Australia’s Corporate Watchdog Takes Legal Action Against Past and Present Star Casino Executives and Directors

December 27, 2022 | Casinos

AUSTRALIA (December 13, 2022) — Australia’s corporate watchdog has launched legal action against past and current directors and executives of casino giant The Star Entertainment, following public inquiries into its NSW and Queensland operations.

The Australian Securities and Investments Commission (ASIC) announced on Tuesday it has begun civil proceedings in the Federal Court against 11 people linked to the company.

According to the Australian Broadcasting Corporation (ABC) they include former chair John O’Neill, ex-chief executive Matthias Bekier, Kathleen Lahey, Richard Sheppard, Gerard Bradley, Sally Pitkin, Ben Heap and Zlatko Todorcevski.

It will be alleged in court that board members breached their duties under the Corporations Act between 2017 and 2019.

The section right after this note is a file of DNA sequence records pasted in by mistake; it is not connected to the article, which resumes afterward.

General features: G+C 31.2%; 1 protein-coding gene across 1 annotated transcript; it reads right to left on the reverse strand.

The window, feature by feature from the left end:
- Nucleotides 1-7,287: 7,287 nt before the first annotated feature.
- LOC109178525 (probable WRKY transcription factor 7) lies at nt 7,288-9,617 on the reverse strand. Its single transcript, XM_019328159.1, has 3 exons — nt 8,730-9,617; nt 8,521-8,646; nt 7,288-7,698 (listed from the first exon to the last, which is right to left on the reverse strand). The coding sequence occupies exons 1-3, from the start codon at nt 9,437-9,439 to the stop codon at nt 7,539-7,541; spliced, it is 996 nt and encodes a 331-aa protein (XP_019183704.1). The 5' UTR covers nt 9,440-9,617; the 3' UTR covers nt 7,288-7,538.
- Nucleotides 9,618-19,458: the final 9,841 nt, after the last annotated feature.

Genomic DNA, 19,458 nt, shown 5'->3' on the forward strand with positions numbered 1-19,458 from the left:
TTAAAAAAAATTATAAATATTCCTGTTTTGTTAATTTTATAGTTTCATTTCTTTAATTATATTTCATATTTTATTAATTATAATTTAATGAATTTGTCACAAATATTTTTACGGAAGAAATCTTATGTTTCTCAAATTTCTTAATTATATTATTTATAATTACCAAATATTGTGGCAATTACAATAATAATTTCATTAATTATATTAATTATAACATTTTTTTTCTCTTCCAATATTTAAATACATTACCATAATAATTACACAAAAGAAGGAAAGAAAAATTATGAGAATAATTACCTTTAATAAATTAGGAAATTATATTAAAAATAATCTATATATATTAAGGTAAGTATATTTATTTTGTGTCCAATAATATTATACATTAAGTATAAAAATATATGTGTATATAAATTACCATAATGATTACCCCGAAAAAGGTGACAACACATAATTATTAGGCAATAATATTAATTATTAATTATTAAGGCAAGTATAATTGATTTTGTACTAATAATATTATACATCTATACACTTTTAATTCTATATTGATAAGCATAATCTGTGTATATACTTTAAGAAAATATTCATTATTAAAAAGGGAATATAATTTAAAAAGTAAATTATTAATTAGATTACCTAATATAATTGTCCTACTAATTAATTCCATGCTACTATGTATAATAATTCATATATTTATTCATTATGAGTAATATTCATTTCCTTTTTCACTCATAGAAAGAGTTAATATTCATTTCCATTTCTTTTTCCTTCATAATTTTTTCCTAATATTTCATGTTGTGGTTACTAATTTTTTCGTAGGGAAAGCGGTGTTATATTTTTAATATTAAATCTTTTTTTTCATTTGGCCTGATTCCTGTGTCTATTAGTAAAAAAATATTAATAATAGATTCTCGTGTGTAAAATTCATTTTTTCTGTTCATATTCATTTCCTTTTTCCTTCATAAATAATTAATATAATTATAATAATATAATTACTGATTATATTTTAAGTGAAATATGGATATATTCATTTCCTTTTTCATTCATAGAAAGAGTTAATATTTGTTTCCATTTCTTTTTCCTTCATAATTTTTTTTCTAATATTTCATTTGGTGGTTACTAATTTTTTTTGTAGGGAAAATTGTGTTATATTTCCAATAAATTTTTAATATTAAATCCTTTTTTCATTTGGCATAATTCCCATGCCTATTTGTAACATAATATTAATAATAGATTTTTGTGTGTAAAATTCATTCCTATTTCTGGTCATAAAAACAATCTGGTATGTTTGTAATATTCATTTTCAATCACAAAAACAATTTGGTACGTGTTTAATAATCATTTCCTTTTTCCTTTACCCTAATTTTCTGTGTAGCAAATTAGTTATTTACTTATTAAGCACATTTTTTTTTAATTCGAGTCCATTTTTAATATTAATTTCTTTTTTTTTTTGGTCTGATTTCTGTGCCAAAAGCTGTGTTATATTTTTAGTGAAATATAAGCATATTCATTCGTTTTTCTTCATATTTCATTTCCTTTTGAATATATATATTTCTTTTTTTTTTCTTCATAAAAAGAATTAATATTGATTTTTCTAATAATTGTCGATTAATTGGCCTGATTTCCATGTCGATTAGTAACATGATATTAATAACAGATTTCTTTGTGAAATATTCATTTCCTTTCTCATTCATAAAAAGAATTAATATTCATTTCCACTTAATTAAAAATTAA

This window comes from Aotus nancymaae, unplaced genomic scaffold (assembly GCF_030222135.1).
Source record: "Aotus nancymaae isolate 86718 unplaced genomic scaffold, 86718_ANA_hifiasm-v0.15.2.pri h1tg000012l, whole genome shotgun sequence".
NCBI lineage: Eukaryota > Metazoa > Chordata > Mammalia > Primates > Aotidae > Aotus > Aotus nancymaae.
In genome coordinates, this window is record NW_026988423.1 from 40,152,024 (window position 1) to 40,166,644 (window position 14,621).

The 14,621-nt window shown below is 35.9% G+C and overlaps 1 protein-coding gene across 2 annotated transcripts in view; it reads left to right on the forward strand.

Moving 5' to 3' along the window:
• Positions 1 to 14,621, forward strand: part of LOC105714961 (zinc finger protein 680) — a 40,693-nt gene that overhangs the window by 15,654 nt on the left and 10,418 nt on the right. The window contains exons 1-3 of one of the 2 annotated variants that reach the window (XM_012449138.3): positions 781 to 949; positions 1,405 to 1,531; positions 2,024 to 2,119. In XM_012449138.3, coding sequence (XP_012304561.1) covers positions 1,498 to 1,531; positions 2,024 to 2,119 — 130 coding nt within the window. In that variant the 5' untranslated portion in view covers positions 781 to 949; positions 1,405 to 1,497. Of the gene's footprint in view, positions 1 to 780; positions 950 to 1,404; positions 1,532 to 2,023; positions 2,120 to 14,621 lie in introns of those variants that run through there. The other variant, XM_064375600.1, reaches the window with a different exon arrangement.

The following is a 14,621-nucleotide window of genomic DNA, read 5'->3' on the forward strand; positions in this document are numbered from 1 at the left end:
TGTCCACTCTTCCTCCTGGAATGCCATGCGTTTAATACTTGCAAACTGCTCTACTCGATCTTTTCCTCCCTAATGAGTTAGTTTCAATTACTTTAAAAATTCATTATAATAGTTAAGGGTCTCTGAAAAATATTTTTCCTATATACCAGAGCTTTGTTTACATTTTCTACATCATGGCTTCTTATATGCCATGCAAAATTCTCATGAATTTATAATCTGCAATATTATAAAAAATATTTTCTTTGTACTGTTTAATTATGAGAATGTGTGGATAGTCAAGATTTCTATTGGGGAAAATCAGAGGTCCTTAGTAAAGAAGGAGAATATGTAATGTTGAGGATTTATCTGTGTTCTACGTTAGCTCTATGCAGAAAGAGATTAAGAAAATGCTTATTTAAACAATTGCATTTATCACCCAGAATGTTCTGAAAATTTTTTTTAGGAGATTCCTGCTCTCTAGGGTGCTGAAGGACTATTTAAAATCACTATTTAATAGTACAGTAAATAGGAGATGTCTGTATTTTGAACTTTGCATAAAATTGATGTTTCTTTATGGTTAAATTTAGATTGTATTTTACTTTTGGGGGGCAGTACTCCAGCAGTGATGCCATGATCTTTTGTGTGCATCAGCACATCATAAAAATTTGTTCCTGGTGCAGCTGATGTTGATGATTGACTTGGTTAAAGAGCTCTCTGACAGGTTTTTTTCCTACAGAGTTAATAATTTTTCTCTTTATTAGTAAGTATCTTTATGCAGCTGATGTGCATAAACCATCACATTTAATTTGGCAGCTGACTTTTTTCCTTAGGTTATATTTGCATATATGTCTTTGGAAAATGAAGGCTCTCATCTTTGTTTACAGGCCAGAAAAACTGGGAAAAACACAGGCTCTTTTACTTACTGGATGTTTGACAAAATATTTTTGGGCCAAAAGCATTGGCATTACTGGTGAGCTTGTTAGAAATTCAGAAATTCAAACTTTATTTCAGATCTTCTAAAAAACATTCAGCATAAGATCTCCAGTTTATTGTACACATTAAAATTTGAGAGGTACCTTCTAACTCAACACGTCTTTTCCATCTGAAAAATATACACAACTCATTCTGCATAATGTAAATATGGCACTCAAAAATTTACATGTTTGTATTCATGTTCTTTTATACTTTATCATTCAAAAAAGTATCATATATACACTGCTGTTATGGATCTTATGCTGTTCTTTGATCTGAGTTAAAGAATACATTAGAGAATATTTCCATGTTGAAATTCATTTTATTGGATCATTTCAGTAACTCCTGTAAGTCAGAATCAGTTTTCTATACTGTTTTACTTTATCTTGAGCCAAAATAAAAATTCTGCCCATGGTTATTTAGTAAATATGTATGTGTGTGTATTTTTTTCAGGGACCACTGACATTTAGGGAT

ASIC deputy chair, Sarah Court, said it is alleged board members “failed to give sufficient focus to the risk of money laundering and criminal associations, which are inherent in the operation of a large casino with an international customer base”.

ASIC alleges board members approved the expansion of Star’s relationship to individuals “with reported criminal links”, putting the company at risk of money laundering.

It is also alleged that board members did not take steps to prevent the potential for money laundering even when notified of those “critical risks”.

ASIC said this constituted a “breach of their director duty obligations”.

Ms Court said ASIC was seeking from the court declarations of contraventions, the imposition of penalties and disqualification orders in relation to individuals who were “at the peak” of the organisation.

“This court case really deals with who are the people that should be held accountable for these [alleged] significant governance failures,” she said.

“Individuals that have engaged, if ASIC’s case is made out … in conduct of this kind should not be appropriately able to act as directors for other companies.”

According to the ABC each alleged breach carries a maximum penalty of $1.05 million.

SOURCE: The Australian Broadcasting Corporation.

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